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Warning on Mineral Supplements

September 11, 1986

Omitting entire groups of food without planning to make up nutrients elsewhere may lead to serious mineral deficiencies, according to Paul Saltman Ph.D., professor of biology at UC San Diego, and with the Dairy Council of California.

However, Saltman cautions against taking large doses of individual mineral supplements to make up for those deficiencies.

Excesses of certain minerals in the body brought on by large-dose supplements can increase the competition for absorption from the intestine and reduce utilization of other minerals in the body, Saltman said.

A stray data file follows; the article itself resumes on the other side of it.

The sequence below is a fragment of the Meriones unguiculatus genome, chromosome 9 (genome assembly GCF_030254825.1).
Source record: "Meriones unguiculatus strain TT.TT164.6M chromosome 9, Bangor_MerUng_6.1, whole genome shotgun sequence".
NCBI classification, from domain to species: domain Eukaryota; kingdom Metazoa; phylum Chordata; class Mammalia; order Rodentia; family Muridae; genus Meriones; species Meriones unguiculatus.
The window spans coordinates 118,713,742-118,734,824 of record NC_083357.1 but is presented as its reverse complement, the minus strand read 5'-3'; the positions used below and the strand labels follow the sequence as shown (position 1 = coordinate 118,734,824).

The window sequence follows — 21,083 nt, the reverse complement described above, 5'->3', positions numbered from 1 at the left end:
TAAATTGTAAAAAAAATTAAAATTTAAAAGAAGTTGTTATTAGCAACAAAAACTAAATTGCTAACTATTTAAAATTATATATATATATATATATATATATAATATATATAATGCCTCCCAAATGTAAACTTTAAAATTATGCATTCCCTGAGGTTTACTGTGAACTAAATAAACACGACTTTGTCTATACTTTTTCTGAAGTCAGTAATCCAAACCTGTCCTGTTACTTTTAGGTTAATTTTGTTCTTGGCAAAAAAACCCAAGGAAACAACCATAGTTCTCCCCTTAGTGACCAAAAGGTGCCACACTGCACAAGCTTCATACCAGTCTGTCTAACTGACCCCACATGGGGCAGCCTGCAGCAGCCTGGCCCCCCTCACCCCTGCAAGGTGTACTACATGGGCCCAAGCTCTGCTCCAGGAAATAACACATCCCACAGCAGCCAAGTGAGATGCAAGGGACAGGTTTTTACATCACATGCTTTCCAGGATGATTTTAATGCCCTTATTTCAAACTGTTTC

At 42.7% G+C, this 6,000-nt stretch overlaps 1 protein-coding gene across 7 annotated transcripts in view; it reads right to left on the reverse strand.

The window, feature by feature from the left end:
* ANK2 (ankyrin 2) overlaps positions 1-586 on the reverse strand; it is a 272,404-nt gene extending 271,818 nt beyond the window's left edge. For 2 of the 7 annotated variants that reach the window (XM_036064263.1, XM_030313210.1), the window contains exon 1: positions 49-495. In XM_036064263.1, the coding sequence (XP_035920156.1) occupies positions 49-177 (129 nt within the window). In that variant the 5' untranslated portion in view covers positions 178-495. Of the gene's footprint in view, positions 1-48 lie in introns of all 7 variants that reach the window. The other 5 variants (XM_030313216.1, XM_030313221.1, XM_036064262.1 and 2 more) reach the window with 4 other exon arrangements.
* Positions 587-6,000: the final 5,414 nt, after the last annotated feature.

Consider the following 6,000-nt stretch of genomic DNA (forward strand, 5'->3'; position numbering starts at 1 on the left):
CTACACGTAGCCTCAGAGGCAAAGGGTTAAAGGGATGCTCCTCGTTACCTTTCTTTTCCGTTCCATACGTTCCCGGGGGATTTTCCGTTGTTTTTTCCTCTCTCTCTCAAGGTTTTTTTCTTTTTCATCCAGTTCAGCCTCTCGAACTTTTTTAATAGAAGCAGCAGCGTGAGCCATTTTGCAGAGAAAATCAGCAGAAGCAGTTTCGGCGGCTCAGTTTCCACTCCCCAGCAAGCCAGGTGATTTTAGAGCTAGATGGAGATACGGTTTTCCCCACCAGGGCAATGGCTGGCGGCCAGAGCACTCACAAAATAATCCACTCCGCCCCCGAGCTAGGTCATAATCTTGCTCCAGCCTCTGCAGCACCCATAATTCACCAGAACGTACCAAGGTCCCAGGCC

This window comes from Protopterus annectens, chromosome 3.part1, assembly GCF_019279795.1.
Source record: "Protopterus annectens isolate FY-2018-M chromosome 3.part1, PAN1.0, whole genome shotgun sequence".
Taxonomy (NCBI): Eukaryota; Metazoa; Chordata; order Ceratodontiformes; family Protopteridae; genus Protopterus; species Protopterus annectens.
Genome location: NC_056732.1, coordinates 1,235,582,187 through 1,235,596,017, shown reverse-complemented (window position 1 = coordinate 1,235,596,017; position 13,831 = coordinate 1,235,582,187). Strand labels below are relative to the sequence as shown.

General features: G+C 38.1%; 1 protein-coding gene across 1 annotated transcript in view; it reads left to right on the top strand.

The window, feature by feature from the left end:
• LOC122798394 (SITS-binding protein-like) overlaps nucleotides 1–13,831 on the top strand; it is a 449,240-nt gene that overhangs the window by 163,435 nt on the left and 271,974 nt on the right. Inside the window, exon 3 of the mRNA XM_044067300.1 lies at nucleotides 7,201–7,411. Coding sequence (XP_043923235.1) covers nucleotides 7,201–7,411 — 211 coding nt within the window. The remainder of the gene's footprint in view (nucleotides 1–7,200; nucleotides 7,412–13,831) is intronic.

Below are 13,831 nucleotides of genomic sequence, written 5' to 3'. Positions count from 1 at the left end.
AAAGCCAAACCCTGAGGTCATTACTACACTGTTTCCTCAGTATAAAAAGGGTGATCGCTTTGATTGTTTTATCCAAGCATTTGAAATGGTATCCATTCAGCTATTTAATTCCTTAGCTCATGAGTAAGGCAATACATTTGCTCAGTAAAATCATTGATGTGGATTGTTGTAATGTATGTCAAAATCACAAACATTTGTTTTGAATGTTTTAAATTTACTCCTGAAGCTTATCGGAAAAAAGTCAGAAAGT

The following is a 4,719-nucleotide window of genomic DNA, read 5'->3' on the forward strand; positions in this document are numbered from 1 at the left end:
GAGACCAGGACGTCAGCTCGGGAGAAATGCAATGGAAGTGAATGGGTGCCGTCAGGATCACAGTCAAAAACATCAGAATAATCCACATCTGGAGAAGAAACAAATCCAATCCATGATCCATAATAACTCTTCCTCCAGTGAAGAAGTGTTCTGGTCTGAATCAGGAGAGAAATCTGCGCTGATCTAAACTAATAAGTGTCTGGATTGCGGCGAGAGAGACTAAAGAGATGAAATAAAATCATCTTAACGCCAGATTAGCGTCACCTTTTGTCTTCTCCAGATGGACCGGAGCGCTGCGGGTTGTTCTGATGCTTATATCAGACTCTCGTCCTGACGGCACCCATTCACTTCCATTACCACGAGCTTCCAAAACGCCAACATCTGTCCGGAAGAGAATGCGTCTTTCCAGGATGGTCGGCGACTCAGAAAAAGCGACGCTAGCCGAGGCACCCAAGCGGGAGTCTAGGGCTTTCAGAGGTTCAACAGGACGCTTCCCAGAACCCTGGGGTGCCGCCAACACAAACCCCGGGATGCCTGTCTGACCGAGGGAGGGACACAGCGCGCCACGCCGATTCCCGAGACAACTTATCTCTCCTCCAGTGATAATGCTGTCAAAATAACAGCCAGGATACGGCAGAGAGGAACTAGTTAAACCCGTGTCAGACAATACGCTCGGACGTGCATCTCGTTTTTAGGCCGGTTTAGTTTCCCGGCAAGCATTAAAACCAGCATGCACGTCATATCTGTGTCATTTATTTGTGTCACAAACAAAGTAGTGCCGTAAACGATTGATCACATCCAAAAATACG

"The best way to get all the minerals and vitamins your body needs for good health is to eat a wide variety of foods in moderation," he said. Nutritionists recommend two servings daily from the milk group, two from the meat group, four from the fruits and vegetables group and four from breads and cereals.

Saltman specifically cautions vegetarians against omitting essential nutrients from the diet. He said, "They don't eat many of the foods that are richest in minerals.

"Eliminating meats from the diet excludes the best sources of iron and zinc, as well as good sources of copper, magnesium and manganese," he said.

"And if you cut eggs out of the diet, as some vegetarians do, you're losing a wonderful and economical source of many minerals, including iron, copper and phosphorous," Saltman said.

Excluding dairy products results in the loss of the best sources of calcium, as well as valuable sources of protein and riboflavin, he added. About 75% of the calcium in the American diet comes from dairy foods.

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